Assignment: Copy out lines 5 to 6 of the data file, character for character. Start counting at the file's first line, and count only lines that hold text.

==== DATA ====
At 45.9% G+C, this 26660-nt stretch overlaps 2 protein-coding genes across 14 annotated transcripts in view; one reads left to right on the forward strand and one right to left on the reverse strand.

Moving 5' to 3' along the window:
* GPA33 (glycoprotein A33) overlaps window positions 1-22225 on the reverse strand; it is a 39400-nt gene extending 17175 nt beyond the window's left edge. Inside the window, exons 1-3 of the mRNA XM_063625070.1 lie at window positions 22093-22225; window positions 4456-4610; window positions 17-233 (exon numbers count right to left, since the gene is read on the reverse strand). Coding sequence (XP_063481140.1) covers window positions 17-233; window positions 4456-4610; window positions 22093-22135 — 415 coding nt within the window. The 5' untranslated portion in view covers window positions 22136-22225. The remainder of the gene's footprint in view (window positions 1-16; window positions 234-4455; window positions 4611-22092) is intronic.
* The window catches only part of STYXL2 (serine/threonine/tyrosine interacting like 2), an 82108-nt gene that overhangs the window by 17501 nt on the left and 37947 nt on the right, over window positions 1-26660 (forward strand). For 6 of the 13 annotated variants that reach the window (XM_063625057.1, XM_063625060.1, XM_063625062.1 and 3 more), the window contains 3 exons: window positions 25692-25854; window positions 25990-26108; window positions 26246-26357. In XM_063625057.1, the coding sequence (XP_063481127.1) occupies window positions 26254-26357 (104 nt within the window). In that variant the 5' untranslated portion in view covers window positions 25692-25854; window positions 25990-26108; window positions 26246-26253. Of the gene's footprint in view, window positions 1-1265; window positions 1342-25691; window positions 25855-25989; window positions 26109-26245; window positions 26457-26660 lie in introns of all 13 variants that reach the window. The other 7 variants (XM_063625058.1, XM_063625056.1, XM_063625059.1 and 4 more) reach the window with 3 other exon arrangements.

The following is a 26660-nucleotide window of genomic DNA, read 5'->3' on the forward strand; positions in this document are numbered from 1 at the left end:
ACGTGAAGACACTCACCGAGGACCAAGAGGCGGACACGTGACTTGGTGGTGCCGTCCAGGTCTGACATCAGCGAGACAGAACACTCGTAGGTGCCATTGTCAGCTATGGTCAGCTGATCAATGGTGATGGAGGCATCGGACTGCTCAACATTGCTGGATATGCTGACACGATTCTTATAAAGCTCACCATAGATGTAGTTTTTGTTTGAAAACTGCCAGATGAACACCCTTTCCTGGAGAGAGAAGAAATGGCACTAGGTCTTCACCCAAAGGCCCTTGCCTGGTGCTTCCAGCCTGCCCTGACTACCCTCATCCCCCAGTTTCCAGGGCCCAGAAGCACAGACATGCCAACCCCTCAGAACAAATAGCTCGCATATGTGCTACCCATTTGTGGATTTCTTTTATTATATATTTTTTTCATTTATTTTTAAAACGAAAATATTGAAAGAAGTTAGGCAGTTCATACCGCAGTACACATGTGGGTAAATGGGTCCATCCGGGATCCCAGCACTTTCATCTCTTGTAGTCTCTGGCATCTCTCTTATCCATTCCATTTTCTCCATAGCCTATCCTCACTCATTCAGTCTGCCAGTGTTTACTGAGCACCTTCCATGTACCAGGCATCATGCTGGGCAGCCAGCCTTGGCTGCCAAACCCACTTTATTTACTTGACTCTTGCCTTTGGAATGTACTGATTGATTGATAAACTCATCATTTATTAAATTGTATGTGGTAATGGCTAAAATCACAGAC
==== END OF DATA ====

The following is a 26660-nucleotide window of genomic DNA, read 5'->3' on the forward strand; positions in this document are numbered from 1 at the left end:
ACGTGAAGACACTCACCGAGGACCAAGAGGCGGACACGTGACTTGGTGGTGCCGTCCAGGTCTGACATCAGCGAGACAGAACACTCGTAGGTGCCATTGTCAGCTATGGTCAGCTGATCAATGGTGATGGAGGCATCGGACTGCTCAACATTGCTGGATATGCTGACACGATTCTTATAAAGCTCACCATAGATGTAGTTTTTGTTTGAAAACTGCCAGATGAACACCCTTTCCTGGAGAGAGAAGAAATGGCACTAGGTCTTCACCCAAAGGCCCTTGCCTGGTGCTTCCAGCCTGCCCTGACTACCCTCATCCCCCAGTTTCCAGGGCCCAGAAGCACAGACATGCCAACCCCTCAGAACAAATAGCTCGCATATGTGCTACCCATTTGTGGATTTCTTTTATTATATATTTTTTTCATTTATTTTTAAAACGAAAATATTGAAAGAAGTTAGGCAGTTCATACCGCAGTACACATGTGGGTAAATGGGTCCATCCGGGATCCCAGCACTTTCATCTCTTGTAGTCTCTGGCATCTCTCTTATCCATTCCATTTTCTCCATAGCCTATCCTCACTCATTCAGTCTGCCAGTGTTTACTGAGCACCTTCCATGTACCAGGCATCATGCTGGGCAGCCAGCCTTGGCTGCCAAACCCACTTTATTTACTTGACTCTTGCCTTTGGAATGTACTGATTGATTGATAAACTCATCATTTATTAAATTGTATGTGGTAATGGCTAAAATCACAGAC